Discussion

The majority of patients who visited our clinic had a spontaneous venous pulsation. This finding is in line with reports from other authors reporting spontaneous venous pulsations to be present in approximately 76–98% of the population [16, 24, 25, 26, 27]. The reason why the retinal vein spontaneously pulsates remains controversial. A recent analysis attributed it to be due to the difference between IOP and cerebrospinal fluid (CSF) pulsations [16].

Of interest were findings of increased RVP in the two extremes of the population spectrum, namely people with MetS as well as those healthy people with the Flammer syndrome (commonly slim, cold hands and feet, and arterial hypotension) [2, 28]. A number of mechanisms leading to increased retinal venous pressure have previously been discussed [29]. These include an IOP increase [30], increased CSF pressure [31, 32], and compression of the retinal vein by a distorted artery [33].

At the moment, the cause of the increased RVP in the subsets of patients can only be hypothesized. It is unlikely for the cause to be mechanical of nature, since most patients had a significant increase in RVP in both eyes. One possible theory for the underlying cause of the increased RVP is the production of vasoactive molecules such as endothelin-1 (ET-1) produced either locally by the endothelial cells or by the surrounding tissue or produced by diffusion throughout the circulating blood to smooth muscle cells or pericytes [28]. In people with atherosclerotic risk factors and well in those with the Flammer syndrome, the arteries produce an increased amount of ET-1 increasing both the concentration of ET-1 in the circulating blood as well in the surrounding tissue of the artery [34, 35, 36]. Hypoxic tissues may also increase ET-1 levels in the circulating blood and thus induce a secondary vascular dysregulation [37]. ET-1 being a potent vasoconstrictor could cause nearby veins to constrict thereby increasing the retinal venous pressure.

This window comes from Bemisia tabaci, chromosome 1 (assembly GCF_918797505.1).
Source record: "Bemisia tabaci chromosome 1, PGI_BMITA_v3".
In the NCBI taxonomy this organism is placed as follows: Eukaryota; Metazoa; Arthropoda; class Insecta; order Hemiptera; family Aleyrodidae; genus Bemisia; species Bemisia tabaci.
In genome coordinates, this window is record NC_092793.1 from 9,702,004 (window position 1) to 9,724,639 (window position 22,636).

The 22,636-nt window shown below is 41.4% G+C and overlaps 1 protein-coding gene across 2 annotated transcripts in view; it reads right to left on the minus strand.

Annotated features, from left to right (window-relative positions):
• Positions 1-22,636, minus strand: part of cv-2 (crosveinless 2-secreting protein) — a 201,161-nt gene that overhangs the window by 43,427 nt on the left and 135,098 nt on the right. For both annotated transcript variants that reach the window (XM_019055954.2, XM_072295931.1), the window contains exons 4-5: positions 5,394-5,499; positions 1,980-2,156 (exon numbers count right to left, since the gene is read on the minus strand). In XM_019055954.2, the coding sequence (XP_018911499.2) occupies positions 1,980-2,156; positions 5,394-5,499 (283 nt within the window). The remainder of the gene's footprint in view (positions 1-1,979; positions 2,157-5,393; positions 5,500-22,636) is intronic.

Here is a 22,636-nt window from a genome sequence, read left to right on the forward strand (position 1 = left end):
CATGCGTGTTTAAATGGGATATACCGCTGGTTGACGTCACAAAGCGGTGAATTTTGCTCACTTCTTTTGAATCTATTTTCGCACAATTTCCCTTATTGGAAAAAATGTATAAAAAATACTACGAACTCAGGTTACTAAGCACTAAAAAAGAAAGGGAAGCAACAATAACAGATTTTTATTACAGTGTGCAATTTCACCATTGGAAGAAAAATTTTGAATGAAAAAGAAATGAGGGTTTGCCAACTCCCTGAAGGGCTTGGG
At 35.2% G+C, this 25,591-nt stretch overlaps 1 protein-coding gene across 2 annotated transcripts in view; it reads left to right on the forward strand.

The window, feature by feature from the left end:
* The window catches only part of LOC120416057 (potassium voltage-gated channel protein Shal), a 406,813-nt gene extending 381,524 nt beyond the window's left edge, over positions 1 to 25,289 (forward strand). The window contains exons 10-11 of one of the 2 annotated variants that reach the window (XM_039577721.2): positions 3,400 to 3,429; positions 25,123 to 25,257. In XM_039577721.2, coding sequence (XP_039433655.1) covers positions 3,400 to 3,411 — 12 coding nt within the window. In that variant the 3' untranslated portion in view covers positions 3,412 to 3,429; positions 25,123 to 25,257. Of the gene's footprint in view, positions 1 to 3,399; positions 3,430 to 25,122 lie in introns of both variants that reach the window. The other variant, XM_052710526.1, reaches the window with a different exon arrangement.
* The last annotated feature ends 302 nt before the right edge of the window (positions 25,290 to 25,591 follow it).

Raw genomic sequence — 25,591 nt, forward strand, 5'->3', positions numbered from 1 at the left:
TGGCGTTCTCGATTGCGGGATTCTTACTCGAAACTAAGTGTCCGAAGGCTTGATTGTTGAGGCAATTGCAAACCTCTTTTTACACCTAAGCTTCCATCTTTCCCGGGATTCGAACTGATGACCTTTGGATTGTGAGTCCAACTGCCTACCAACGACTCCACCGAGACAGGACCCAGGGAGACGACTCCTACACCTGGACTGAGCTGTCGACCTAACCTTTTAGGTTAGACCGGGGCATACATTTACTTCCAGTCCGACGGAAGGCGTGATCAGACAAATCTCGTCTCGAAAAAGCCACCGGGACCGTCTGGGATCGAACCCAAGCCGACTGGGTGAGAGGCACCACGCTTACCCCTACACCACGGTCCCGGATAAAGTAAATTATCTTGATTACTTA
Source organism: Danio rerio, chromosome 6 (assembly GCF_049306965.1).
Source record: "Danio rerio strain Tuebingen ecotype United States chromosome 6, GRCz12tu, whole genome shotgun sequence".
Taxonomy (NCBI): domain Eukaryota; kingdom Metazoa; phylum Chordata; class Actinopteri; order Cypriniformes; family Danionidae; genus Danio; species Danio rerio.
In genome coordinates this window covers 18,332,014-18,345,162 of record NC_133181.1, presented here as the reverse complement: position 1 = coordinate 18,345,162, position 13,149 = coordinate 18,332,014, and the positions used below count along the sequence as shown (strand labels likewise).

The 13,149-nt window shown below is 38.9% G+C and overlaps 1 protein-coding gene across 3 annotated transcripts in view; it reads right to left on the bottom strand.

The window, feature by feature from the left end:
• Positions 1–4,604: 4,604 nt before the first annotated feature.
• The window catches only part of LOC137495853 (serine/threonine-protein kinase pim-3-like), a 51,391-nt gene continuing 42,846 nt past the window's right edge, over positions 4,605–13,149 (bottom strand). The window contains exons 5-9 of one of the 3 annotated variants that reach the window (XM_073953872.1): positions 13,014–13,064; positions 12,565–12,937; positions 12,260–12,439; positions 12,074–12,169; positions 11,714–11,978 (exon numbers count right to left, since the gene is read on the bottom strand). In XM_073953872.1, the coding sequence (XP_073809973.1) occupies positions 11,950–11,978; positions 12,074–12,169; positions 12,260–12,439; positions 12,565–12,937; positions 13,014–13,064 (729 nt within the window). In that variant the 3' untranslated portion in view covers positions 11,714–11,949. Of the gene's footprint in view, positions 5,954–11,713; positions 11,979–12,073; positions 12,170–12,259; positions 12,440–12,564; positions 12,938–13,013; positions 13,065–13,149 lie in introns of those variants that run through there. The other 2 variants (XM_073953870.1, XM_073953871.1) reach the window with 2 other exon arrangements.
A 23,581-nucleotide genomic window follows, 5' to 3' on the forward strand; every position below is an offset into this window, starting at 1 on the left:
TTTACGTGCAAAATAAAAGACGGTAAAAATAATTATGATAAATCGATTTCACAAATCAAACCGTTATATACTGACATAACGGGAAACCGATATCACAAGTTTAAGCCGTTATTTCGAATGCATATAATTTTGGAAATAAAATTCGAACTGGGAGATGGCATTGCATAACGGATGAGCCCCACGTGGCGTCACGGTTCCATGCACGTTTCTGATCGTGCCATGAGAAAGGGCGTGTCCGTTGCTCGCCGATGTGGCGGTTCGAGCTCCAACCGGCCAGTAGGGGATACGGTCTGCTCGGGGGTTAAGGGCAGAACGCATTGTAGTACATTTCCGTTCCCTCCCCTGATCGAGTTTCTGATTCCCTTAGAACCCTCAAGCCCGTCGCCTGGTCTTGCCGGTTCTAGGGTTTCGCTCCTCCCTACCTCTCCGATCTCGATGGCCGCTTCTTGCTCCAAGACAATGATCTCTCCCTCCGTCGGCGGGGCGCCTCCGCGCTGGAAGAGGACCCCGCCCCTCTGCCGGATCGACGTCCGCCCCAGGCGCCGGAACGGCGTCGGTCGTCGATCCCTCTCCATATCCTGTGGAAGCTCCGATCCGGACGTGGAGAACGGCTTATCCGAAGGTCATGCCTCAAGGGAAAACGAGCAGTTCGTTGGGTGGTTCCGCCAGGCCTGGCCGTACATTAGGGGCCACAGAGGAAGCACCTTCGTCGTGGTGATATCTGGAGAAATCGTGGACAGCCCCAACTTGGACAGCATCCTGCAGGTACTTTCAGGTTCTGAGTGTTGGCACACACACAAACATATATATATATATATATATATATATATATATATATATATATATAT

The results of this study are in line with previous studies reporting increased values of RVP in glaucoma patients with and without FS [1, 2, 4, 38], but what the study additionally shows is increased values of RVP in people with MetS. Initial studies show that increased RVP can be reduced by calcium channel blockers at least in a subset of patients [3]. Future studies are required to evaluate whether the increased RVP can be reduced by drugs and whether or not the reduction of RVP improves the prognosis of various ocular diseases and thus be of preventive value [29].

In short, measurement of RVP by means of ophthalmodynamometry is a useful diagnostic tool which can easily be incorporated in daily ophthalmic practice. The method is simple, non-invasive, and reliable, and gives indirect information about ocular perfusion pressure thus providing predictive information about certain ocular and allowing adequate preventive measures.